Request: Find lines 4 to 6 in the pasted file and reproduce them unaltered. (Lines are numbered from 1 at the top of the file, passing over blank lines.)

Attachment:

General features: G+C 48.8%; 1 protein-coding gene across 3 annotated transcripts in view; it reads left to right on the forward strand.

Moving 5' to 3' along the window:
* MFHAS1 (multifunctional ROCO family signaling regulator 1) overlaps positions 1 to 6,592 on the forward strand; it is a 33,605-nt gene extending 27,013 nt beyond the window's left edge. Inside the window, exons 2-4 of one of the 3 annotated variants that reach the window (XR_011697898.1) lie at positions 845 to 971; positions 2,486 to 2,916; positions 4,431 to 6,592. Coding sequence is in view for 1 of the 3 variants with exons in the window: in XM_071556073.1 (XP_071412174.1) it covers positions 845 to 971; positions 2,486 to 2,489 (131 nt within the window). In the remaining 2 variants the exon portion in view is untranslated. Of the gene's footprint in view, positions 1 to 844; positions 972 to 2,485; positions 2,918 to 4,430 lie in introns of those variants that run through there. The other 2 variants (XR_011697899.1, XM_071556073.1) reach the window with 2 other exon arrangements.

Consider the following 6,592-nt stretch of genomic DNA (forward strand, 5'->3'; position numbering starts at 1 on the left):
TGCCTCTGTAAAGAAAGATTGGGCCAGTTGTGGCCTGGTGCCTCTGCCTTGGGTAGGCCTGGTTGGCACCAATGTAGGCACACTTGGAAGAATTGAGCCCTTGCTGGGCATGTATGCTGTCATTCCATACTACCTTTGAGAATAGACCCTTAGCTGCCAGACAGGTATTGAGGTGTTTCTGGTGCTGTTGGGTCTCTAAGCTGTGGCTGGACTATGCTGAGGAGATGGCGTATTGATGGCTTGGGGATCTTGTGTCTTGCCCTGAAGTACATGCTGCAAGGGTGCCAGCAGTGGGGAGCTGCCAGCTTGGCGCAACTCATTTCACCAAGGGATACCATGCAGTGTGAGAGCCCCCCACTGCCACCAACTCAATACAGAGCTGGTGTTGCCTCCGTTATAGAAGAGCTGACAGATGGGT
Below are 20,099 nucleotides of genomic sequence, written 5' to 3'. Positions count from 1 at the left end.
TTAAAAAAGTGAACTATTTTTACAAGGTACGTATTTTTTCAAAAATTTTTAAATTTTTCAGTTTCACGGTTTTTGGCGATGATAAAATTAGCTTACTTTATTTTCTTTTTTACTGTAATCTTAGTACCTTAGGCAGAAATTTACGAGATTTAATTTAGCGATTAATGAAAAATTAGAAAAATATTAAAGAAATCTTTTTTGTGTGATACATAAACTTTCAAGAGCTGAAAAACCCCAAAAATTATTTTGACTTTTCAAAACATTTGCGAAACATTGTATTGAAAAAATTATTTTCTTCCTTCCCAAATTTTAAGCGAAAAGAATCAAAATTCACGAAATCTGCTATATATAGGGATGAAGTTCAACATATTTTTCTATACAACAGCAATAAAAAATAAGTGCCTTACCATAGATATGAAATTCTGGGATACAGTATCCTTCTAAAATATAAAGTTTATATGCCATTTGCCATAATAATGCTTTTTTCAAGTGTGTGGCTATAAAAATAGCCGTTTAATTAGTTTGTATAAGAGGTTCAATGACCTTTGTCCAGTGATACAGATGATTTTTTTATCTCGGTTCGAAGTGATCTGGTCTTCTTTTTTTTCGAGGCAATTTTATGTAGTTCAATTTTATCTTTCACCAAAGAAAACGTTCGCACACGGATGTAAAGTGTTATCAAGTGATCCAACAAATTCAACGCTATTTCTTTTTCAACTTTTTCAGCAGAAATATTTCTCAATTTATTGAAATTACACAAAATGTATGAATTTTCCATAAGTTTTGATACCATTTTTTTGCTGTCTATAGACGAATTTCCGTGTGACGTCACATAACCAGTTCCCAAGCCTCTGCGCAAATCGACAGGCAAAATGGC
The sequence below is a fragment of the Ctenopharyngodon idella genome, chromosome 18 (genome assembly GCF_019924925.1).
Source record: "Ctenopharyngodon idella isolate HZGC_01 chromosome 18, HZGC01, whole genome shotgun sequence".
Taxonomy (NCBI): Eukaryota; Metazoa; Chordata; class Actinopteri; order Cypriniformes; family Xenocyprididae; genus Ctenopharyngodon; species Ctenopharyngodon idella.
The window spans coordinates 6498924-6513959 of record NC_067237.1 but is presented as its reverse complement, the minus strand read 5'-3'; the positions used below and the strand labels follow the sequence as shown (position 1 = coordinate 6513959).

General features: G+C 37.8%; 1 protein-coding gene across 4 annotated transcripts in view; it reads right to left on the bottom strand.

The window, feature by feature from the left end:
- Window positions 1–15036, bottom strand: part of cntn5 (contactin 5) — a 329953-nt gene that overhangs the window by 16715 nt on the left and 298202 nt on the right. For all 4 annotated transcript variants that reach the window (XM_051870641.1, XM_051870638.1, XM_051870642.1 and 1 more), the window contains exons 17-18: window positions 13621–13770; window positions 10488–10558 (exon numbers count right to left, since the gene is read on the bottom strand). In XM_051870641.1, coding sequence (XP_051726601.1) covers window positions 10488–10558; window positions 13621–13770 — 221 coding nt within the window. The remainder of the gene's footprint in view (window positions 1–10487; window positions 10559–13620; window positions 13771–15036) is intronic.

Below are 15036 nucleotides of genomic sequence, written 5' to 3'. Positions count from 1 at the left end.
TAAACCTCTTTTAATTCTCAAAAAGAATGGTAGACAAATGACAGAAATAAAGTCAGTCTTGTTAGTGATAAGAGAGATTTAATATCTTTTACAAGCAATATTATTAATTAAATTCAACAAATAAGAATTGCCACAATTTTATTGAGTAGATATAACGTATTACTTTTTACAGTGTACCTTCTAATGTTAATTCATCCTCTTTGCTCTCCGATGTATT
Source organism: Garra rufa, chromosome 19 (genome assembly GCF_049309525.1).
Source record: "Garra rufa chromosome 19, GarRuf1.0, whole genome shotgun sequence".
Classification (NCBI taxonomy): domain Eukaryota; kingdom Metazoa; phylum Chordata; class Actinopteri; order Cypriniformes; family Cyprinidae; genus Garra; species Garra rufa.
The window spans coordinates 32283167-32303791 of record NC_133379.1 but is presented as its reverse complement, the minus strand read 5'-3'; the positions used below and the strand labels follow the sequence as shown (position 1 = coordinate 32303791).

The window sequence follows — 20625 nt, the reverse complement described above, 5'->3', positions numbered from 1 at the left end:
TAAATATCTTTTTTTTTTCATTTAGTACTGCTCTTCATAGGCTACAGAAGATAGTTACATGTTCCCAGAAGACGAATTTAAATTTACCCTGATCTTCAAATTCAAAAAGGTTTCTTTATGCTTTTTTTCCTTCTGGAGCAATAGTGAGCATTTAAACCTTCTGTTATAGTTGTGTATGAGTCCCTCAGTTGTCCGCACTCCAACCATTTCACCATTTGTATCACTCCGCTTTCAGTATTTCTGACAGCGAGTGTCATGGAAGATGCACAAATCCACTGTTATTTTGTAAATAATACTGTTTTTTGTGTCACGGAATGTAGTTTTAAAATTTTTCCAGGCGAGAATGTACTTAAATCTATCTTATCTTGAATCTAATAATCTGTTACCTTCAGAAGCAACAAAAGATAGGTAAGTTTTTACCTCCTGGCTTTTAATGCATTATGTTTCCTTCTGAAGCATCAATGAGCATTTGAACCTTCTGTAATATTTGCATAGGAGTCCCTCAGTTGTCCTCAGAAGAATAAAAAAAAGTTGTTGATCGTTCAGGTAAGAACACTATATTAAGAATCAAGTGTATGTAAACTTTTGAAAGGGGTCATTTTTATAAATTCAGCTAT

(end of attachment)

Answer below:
Consider the following 6,592-nt stretch of genomic DNA (forward strand, 5'->3'; position numbering starts at 1 on the left):
TGCCTCTGTAAAGAAAGATTGGGCCAGTTGTGGCCTGGTGCCTCTGCCTTGGGTAGGCCTGGTTGGCACCAATGTAGGCACACTTGGAAGAATTGAGCCCTTGCTGGGCATGTATGCTGTCATTCCATACTACCTTTGAGAATAGACCCTTAGCTGCCAGACAGGTATTGAGGTGTTTCTGGTGCTGTTGGGTCTCTAAGCTGTGGCTGGACTATGCTGAGGAGATGGCGTATTGATGGCTTGGGGATCTTGTGTCTTGCCCTGAAGTACATGCTGCAAGGGTGCCAGCAGTGGGGAGCTGCCAGCTTGGCGCAACTCATTTCACCAAGGGATACCATGCAGTGTGAGAGCCCCCCACTGCCACCAACTCAATACAGAGCTGGTGTTGCCTCCGTTATAGAAGAGCTGACAGATGGGT
Below are 20,099 nucleotides of genomic sequence, written 5' to 3'. Positions count from 1 at the left end.